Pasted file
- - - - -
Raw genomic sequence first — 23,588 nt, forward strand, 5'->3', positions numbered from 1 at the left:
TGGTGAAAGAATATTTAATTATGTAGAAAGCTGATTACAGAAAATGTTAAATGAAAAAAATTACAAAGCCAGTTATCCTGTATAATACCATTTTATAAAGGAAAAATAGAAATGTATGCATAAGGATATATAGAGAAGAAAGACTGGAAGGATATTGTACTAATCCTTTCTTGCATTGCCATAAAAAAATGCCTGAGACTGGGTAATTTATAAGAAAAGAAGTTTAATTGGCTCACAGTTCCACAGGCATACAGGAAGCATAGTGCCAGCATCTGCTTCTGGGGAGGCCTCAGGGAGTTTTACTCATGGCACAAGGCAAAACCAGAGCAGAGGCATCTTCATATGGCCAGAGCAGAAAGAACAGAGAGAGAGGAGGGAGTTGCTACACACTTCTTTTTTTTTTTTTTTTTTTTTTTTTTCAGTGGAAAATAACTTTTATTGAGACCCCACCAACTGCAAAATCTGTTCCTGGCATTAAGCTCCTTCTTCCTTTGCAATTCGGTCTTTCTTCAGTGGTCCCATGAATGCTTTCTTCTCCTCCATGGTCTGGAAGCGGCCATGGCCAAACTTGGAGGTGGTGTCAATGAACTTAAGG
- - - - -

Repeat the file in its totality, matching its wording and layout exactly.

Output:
Raw genomic sequence first — 23,588 nt, forward strand, 5'->3', positions numbered from 1 at the left:
TGGTGAAAGAATATTTAATTATGTAGAAAGCTGATTACAGAAAATGTTAAATGAAAAAAATTACAAAGCCAGTTATCCTGTATAATACCATTTTATAAAGGAAAAATAGAAATGTATGCATAAGGATATATAGAGAAGAAAGACTGGAAGGATATTGTACTAATCCTTTCTTGCATTGCCATAAAAAAATGCCTGAGACTGGGTAATTTATAAGAAAAGAAGTTTAATTGGCTCACAGTTCCACAGGCATACAGGAAGCATAGTGCCAGCATCTGCTTCTGGGGAGGCCTCAGGGAGTTTTACTCATGGCACAAGGCAAAACCAGAGCAGAGGCATCTTCATATGGCCAGAGCAGAAAGAACAGAGAGAGAGGAGGGAGTTGCTACACACTTCTTTTTTTTTTTTTTTTTTTTTTTTTTCAGTGGAAAATAACTTTTATTGAGACCCCACCAACTGCAAAATCTGTTCCTGGCATTAAGCTCCTTCTTCCTTTGCAATTCGGTCTTTCTTCAGTGGTCCCATGAATGCTTTCTTCTCCTCCATGGTCTGGAAGCGGCCATGGCCAAACTTGGAGGTGGTGTCAATGAACTTAAGG